Building an Economy that Works for Everyone

Let’s Go Washington: Three initiatives threatening to roll back years of progress

Here’s what you need to know about the initiatives on your November ballot

 

Let's Go Washington

Now that the legislative session is over, advocates and policymakers have turned their attention to another critical issues: the bundle of three conservative initiatives headed to the ballots this November. Under the umbrella of a campaign called “Lets Go Washington,” these dangerous initiatives are the brainchild of right-wing multi-millionaire Brian Heywood.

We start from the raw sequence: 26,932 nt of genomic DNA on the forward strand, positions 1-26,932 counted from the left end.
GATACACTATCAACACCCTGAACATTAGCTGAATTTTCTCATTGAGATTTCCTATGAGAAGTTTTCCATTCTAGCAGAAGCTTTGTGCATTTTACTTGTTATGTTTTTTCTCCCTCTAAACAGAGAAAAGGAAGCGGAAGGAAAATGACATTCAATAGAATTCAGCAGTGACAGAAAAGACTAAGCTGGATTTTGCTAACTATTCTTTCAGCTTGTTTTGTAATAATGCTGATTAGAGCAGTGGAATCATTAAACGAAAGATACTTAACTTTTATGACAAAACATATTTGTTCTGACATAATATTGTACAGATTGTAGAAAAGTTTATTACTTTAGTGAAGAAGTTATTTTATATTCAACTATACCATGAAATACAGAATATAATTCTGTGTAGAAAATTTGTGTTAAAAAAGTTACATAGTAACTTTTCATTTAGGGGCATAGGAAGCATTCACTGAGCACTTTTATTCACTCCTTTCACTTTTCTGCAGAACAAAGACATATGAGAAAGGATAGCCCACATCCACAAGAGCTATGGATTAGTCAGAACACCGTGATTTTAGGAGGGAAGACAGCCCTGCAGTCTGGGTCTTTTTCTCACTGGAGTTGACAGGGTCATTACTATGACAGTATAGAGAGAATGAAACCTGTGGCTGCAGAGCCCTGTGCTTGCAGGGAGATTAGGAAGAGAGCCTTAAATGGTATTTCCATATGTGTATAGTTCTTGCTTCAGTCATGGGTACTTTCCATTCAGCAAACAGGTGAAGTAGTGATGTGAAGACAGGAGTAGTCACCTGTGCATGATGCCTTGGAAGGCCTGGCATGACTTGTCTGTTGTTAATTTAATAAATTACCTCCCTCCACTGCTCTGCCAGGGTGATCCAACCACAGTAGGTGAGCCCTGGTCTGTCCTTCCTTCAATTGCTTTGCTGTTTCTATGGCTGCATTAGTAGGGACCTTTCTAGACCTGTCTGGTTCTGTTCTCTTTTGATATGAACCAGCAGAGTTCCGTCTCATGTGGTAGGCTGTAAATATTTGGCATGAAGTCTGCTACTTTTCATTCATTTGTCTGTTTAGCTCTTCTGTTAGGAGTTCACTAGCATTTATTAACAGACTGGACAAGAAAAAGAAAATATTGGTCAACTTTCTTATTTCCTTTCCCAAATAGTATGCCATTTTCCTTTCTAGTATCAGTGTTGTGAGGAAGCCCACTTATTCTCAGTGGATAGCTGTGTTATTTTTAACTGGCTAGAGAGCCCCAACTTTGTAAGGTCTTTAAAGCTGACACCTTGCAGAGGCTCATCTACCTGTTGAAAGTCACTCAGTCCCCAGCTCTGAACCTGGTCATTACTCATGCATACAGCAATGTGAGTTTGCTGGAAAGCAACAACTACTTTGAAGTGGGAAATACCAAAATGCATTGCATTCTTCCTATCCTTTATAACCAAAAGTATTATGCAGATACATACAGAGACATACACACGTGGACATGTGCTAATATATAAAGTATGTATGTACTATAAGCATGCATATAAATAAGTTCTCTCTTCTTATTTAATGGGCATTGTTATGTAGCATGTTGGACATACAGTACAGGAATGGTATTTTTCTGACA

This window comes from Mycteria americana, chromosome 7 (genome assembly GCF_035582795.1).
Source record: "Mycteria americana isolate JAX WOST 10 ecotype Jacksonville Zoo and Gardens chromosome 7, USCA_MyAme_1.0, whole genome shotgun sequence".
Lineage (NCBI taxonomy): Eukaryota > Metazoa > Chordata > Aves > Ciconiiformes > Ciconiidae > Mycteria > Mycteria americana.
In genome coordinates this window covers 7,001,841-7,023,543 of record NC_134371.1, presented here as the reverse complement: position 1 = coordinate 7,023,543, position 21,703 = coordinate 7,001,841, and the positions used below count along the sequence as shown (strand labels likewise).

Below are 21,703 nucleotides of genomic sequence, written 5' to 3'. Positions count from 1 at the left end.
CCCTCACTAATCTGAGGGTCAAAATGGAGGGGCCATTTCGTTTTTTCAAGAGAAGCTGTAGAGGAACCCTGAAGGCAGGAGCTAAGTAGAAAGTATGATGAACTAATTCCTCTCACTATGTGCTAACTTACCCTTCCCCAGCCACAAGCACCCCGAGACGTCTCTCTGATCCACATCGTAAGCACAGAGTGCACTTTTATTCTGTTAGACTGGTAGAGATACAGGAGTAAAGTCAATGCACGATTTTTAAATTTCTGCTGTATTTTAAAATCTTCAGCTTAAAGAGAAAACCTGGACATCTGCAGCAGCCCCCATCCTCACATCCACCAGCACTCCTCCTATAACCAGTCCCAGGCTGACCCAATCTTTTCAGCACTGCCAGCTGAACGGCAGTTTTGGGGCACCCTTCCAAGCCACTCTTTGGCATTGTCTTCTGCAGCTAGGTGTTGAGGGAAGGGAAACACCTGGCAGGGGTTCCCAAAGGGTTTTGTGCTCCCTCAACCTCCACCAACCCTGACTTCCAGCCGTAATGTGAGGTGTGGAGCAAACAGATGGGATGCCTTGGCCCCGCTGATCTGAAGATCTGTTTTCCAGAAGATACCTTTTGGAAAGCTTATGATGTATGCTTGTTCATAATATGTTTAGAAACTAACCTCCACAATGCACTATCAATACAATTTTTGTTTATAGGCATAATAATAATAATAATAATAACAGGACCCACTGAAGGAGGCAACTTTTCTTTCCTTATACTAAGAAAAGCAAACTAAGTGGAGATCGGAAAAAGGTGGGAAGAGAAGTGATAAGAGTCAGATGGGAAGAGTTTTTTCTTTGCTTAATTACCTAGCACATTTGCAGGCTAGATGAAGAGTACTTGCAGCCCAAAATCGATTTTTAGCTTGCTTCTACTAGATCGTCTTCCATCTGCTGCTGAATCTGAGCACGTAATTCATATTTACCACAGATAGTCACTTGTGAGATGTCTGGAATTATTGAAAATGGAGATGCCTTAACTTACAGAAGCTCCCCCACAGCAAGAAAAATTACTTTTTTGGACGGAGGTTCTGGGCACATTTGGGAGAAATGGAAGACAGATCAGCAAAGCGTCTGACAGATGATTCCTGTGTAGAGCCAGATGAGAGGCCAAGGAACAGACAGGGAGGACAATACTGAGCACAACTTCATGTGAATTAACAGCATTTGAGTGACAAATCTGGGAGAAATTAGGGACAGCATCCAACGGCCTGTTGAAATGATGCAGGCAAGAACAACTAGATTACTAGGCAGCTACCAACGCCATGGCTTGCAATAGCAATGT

Heywood, who the Seattle Times’ Jim Brunner called “Tim Eyman with a gigantic bank account,” ran a $6 million paid petition campaign over the course of the last year. Three of these measures were passed by the Legislature in March. The other three will be on your November ballot and that’s bad news for working people in WashingtonBecause these initiatives threaten to roll back the critical progressive wins that keep our air clean, our roads safe, our public schools funded, and our elderly cared for.  

Here’s what you need to know about the three initiatives you’ll be voting on this fall:  

Let's Go Washington capital gains repeal

Initiative 2109: Repealing Washington’s Capital Gains Tax on the Wealthy 

This initiative would repeal one of Washington’s few progressive taxes, the state’s capital gains tax on the wealthy. The capital gains tax was hard won by advocates and lawmakers in 2021 and has since become a cornerstone of education funding.